Delta’s new service direct from the USA to Accra saved the team from having to use up two days by flying first to London and then to West Africa. “I turned in 240,000 miles for a couple of tickets,” explained Bill. “By the time we arrived the heat, humidity and mosquitoes were ready. That first day we met a girl from Boston college who was working in town. She told us that, in spite of taking her malaria tablets, she had contracted Malaria three times.”

The Kizoreks had two missions while here; the first was to document the effect that vitamins and glyco-nutrients had on impoverished children in Accra, the second was to make a documentary film about how Fair Trade cocoa bean farming around the Kumasi region had improved the quality of life for tens of thousands of workers. Manna Relief was supplying the food supplements, and Lutheran World Relief (LWR) was now in partnership with Divine Chocolate—the end product of the cocoa bean harvest.

One of the most compelling days was at an orphanage outside two hour’s drive north of Africa. Rural. Twenty kids, mostly orphaned by parents who died of AIDS. They had a rickety structure about the size of a small American bedroom, but split in two. Ten kids slept on each side.

In spite of the almost abject poverty, the locals put out a welcome mat of with song and dance. After the ceremony, and distribution of vitamins there was a walk to hole in the ground where the townspeople scoop out buckets of a foggy substance resembling dirty dish water more than it does acceptable drinking water. They don’t boil it, just drink it, swallowing whatever bits of earth and bugs are suspended in it. Sickness abounds in the community largely due to a ghastly water supply. It would cost $5,500 to dig a well that would provide clean water for the entire community of 2,000 human beings, but none is planned.

Although also a poor town, a different scene appeared outside of Kumasi, five hours drive north of Accra. Here 40,000 cocoa farmers have banded together to form the Kapua Kakoo cocoa bean cooperative. Because of a deal with Divine Chocolate and now LWR, the beans are sold under “Fair Trade” agreements to allow the farmers to make a sustainable wage out of their efforts.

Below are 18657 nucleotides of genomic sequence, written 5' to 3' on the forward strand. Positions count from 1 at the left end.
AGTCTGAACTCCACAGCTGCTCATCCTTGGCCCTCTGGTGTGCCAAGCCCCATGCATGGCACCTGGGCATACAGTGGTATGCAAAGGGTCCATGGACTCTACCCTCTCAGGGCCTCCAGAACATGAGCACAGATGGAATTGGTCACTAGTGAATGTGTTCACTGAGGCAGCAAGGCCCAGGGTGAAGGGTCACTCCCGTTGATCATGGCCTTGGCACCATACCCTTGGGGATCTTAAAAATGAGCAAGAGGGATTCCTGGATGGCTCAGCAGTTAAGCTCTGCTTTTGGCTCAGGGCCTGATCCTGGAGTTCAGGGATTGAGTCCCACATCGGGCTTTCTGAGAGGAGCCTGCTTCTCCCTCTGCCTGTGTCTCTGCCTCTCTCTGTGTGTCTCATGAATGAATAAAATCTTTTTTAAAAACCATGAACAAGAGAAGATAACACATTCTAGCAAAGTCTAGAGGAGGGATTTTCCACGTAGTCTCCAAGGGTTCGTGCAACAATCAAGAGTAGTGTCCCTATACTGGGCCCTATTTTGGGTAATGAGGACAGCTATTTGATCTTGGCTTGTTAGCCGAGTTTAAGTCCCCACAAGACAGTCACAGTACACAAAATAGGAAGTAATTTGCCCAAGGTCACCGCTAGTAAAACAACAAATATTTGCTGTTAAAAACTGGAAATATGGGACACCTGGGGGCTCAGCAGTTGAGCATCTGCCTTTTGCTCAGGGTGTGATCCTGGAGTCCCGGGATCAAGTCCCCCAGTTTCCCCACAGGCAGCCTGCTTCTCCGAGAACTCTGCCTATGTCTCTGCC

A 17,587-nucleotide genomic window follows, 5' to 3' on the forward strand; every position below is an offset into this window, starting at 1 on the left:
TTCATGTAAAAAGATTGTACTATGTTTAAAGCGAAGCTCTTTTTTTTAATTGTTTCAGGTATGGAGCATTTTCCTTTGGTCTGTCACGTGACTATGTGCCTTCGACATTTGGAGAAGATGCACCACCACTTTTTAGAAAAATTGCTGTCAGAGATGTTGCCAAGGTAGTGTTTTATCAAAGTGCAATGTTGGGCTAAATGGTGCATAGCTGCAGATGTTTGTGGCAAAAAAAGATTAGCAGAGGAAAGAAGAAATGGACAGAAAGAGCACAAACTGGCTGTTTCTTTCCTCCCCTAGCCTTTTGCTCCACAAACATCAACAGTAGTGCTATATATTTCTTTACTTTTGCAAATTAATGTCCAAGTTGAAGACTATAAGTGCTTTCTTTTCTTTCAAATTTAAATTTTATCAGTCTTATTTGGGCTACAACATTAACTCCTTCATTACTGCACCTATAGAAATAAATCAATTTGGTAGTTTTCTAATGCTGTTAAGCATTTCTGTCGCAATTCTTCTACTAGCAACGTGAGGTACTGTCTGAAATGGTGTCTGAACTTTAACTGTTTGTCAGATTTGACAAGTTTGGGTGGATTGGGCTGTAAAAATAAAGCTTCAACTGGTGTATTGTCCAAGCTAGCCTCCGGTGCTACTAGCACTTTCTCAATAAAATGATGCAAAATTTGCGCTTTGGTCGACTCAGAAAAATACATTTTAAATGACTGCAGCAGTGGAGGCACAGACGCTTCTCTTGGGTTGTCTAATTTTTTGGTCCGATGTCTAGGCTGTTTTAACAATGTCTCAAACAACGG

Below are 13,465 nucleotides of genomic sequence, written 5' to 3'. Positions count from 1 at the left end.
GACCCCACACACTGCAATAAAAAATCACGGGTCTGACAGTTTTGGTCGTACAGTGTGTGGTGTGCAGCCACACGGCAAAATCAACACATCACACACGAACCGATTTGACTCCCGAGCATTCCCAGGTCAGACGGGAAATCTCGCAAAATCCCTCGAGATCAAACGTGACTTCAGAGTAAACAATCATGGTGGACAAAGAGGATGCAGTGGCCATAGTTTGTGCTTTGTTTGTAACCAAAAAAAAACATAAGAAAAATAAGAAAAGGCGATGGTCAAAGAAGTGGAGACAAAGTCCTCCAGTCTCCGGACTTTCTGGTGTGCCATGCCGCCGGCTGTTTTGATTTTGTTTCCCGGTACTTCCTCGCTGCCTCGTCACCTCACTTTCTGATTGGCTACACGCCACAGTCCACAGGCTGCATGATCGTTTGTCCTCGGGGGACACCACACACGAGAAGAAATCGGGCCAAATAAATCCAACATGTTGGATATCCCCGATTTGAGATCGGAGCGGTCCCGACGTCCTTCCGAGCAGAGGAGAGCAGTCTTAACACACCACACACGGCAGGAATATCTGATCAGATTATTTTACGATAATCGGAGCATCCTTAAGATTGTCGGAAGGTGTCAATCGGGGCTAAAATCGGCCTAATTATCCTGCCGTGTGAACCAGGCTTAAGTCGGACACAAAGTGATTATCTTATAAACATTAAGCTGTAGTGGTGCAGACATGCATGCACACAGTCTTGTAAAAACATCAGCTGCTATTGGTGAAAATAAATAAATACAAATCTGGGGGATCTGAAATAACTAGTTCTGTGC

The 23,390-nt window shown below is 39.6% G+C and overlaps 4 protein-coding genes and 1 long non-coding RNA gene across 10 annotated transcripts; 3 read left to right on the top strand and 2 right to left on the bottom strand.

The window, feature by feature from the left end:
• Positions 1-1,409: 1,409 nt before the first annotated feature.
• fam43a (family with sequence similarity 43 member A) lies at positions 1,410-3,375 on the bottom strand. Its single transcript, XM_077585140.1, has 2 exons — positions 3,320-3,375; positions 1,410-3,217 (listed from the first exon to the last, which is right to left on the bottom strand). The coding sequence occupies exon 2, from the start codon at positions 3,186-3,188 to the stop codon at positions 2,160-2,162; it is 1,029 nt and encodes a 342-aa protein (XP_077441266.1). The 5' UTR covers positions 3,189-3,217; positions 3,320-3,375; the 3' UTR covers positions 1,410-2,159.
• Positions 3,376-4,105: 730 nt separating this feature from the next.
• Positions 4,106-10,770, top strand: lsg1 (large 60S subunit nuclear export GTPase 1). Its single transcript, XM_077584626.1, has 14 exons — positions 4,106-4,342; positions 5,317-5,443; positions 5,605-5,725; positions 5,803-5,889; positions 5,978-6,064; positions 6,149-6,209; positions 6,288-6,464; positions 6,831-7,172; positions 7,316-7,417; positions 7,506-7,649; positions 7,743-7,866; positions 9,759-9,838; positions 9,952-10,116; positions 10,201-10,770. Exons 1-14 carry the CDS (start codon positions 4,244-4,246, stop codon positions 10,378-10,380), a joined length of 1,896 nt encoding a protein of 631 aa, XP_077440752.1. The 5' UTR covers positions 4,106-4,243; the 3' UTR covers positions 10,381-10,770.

Jessica and Bill filmed the farm operations where cocoa bean pods grew on thirty-foot tall trees. Breaking open an avocado-sized pod revealed dozens of seeds with a slimy, white, vanilla-tasting coating. Many of these beans would later be dried out and shipped internationally to be processed by Divine Chocolate. The extra money created by the Fair Trade practices was invested in schools, wells, and other projects (snail farms, soap-making) which allowed the locals to enjoy, creating a more life for the farm families.

Because of the lack of resources in some parts of Africa, vehicle maintenance is not up to U.S.A. standards. This may or not have been the cause of a “near death” experience for Bill Kizorek, but he was lucky to leave this assignment alive. After checking emails one night he hopped into a taxi for a five minute ride back to the Precise Lodge. The taxi stopped because a street fight was blocking the road. What did not stop was a semi truck (who whose driver would later tell police the brakes failed) that came barreling into the stopped traffic. It appeared that, at the last second, he might have tried to aim his eight-foot wide truck into the four-foot space between Bill’s taxi and the cab parked in the opposite direction. In an instant Bill’s taxi was hurled into a drainage ditch as the truck plowed into four more vehicles. Bill kicked out the window of the taxi, ran for his life—not knowing if the truck was a fuel tanker ready to blow up.

According to Bill, “the taxi that was next to me facing towards the truck was severely demolished. If the truck was just a foot or two over on my side, my head would have been ripped off by the impact. I have no idea why he decided to veer into the other lane rather than just crush us instead. He must have been in my lane to begin with because he was on a narrow road traveling in the same direction as my taxi.” Bill ended up covered in bruises and was put on the next Delta flight to New York.

According to Jessica, “my father is aware of the risks that go hand in hand visiting some of the poorest areas of the world: bugs, heat, snakes, diseases. This was something so random. I am glad we are both returning to tell the story of the need as well as those who have found a way to survive by taking control of their own fate.”

Last year Bill Kizorek entered his S.E.L.P. course with no idea of what he was going to do. He chose, for his project, to go to Thailand and Cambodia to document the work of a Seattle-based charity. He went on to donate a million more frequent flyer miles to charity in 2007. Jessica will be approved to lead the Self Expression and Leadership Program in June of 2007.

Jessica lives in Dania Beach, FL, Bill in Lisle, IL